Here I am, visiting relatives out west. The inhabitants of the house include two crazy cats, one of whom refuses to let me touch her with my hand, but gets quite a massage out of my foot. The other one jumps around on any elevated surface, and thrusts her face into yours begging for attention – including into the water glass, cereal bowl, toothbrush, and pillow in the morning. After my father’s house, where no animal is permitted even in the garage (except mice, and they’re not authorized), this is a little bit of a change.

Last night the TV was on, and ER was discovered. I’ve never seen it before, so I decided not to object too strenuously, and watched. (It was better than the show about the confused emotional lives of teenagers in Orange County that was on before.) One of the attendings pocketed some vials, apparently of potassium, and explained that they were for her father with diarrhea. This was obviously not meant to be believed, so I’m trying to guess whether she intends to kill her father or herself with them. In another story line, a girl comes in with appendicitis, and her parents don’t want her to have surgery. So two doctors sign orders overriding the parents’ objections, and whisk her away. 1) Can you really do that? 2) The doctor-patient interaction that led to their refusal was absolutely awful. If the doctor had simply talked a little slower, and had a less driven, focused-somewhere-else look on her face, it would have gone better.

Then there was the story line where a 15-yr-old needed to make a life-and-death decision about his father, contrary to his mother’s wishes. Another resident helped him reach a decision, promised to stand by him when he talked to his mother, and then signed out at the end of his shift and left without waiting to finish with the boy’s family. A different resident had to clean up the loose ends, and later confronted the first guy with the statement that “Medicine is not a day job,” implying that he was wrong to leave before completing his moral commitment to the boy. Sounds nice, and philosophically I agree. But as I understand the work hour restrictions, you get kicked out of the hospital at the end of your shift; whether you want to stay or not, you have to leave. You can’t even sleep in the resident’s lounge; you have to drive home. Especially with ER, which has always been a shift schedule. So I guess I sympathize with the residents’ situation, but I think ER is again contributing to the public having way too high expectations of the medical community. Especially since most of us aren’t as handsome as their actors.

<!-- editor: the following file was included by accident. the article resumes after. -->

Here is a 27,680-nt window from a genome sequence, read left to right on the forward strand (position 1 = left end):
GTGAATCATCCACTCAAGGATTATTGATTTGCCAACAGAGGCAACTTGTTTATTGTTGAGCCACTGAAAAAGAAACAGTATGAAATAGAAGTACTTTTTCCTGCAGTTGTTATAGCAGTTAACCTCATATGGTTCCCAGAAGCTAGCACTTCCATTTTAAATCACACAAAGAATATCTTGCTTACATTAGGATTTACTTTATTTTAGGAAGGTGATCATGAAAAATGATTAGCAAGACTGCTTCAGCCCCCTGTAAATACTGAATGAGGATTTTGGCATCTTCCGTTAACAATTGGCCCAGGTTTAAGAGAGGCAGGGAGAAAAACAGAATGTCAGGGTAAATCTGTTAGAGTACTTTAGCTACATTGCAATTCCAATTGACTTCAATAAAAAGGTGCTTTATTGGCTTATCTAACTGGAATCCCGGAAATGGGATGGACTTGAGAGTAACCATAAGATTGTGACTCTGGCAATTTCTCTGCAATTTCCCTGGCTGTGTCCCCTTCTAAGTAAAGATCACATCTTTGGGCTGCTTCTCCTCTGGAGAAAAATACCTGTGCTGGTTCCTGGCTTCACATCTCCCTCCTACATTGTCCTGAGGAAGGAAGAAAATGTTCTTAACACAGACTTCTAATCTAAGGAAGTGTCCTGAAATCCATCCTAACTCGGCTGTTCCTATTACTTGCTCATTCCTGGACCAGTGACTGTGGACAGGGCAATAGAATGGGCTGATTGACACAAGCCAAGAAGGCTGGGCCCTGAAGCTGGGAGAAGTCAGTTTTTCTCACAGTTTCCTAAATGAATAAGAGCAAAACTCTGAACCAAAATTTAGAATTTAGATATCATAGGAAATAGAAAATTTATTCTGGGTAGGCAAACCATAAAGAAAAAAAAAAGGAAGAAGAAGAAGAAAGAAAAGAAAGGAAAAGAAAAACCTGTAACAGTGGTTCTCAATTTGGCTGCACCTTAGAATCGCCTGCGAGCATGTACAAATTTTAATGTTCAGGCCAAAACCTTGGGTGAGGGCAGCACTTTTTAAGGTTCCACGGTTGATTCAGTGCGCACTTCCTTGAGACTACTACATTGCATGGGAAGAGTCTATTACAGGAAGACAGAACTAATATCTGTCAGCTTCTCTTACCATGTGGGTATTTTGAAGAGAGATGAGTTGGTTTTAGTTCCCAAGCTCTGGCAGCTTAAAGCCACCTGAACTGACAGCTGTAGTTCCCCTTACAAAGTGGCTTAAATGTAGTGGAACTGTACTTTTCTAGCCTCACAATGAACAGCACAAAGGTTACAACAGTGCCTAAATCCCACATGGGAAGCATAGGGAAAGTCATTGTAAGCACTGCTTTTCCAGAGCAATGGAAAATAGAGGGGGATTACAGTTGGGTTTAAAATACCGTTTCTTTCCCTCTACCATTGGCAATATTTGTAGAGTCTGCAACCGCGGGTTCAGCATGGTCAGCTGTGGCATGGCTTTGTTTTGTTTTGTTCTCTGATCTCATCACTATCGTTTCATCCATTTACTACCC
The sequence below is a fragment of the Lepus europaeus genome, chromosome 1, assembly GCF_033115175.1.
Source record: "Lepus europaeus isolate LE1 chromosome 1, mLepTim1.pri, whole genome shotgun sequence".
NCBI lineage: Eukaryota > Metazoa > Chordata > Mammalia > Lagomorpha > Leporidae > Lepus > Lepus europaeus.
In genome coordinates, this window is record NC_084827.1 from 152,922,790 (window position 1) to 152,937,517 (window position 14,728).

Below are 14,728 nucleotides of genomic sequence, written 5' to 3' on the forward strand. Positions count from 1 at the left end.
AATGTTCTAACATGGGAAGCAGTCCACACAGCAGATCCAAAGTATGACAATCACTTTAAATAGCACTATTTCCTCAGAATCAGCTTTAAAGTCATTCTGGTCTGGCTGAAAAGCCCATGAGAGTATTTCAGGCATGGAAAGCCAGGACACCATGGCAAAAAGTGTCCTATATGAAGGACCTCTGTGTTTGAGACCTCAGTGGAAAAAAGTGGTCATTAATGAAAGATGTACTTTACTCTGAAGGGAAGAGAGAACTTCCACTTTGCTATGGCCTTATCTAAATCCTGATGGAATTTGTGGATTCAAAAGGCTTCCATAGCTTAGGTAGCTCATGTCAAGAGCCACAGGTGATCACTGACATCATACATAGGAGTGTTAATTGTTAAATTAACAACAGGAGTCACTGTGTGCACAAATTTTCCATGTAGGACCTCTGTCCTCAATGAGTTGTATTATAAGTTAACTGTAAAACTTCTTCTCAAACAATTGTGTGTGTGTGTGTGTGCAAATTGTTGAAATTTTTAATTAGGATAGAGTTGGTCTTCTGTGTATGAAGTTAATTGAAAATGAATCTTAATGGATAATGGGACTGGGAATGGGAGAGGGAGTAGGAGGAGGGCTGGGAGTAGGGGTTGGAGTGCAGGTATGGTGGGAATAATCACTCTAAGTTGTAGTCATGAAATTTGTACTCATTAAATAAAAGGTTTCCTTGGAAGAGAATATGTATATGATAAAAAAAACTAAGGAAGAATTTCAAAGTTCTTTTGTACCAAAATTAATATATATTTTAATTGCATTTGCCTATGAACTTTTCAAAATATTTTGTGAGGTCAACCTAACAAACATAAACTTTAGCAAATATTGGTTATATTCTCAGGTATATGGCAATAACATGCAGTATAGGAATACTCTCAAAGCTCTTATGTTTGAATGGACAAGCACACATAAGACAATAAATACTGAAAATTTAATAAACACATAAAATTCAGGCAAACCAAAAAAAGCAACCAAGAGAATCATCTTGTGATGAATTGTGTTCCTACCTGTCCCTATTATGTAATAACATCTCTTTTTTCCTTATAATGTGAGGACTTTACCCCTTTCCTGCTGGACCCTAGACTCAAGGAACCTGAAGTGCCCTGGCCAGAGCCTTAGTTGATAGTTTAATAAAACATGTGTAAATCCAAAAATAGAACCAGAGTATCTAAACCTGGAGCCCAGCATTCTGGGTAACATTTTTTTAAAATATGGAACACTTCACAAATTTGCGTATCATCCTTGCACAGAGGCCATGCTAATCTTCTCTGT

[editor, 2007: regarding the “day job,” I was glad to be informed sternly by the seniors at my residency in July that surgery is not a day job: you don’t leave just because it’s time, but because you’ve finished all the work.]